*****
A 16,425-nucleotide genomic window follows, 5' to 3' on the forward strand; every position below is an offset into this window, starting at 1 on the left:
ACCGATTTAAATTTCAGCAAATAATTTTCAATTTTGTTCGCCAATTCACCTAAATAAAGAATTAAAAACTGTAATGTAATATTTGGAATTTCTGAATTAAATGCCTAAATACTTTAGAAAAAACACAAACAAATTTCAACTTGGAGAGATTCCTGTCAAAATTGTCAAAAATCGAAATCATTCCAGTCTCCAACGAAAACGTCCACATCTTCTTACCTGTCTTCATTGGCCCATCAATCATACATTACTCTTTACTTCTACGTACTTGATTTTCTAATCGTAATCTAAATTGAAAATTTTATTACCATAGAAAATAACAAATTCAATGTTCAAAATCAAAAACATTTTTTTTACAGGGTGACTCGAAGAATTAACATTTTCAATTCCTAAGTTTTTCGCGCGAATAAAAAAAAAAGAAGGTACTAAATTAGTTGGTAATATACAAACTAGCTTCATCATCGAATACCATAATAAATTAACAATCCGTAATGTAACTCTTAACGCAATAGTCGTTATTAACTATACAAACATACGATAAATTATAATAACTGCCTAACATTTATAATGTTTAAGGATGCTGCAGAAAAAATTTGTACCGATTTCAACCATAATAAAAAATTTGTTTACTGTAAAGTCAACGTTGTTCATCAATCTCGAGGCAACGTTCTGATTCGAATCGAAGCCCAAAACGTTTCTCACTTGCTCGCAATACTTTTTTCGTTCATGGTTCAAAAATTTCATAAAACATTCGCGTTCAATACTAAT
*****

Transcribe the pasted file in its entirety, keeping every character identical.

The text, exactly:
A 16,425-nucleotide genomic window follows, 5' to 3' on the forward strand; every position below is an offset into this window, starting at 1 on the left:
ACCGATTTAAATTTCAGCAAATAATTTTCAATTTTGTTCGCCAATTCACCTAAATAAAGAATTAAAAACTGTAATGTAATATTTGGAATTTCTGAATTAAATGCCTAAATACTTTAGAAAAAACACAAACAAATTTCAACTTGGAGAGATTCCTGTCAAAATTGTCAAAAATCGAAATCATTCCAGTCTCCAACGAAAACGTCCACATCTTCTTACCTGTCTTCATTGGCCCATCAATCATACATTACTCTTTACTTCTACGTACTTGATTTTCTAATCGTAATCTAAATTGAAAATTTTATTACCATAGAAAATAACAAATTCAATGTTCAAAATCAAAAACATTTTTTTTACAGGGTGACTCGAAGAATTAACATTTTCAATTCCTAAGTTTTTCGCGCGAATAAAAAAAAAAGAAGGTACTAAATTAGTTGGTAATATACAAACTAGCTTCATCATCGAATACCATAATAAATTAACAATCCGTAATGTAACTCTTAACGCAATAGTCGTTATTAACTATACAAACATACGATAAATTATAATAACTGCCTAACATTTATAATGTTTAAGGATGCTGCAGAAAAAATTTGTACCGATTTCAACCATAATAAAAAATTTGTTTACTGTAAAGTCAACGTTGTTCATCAATCTCGAGGCAACGTTCTGATTCGAATCGAAGCCCAAAACGTTTCTCACTTGCTCGCAATACTTTTTTCGTTCATGGTTCAAAAATTTCATAAAACATTCGCGTTCAATACTAAT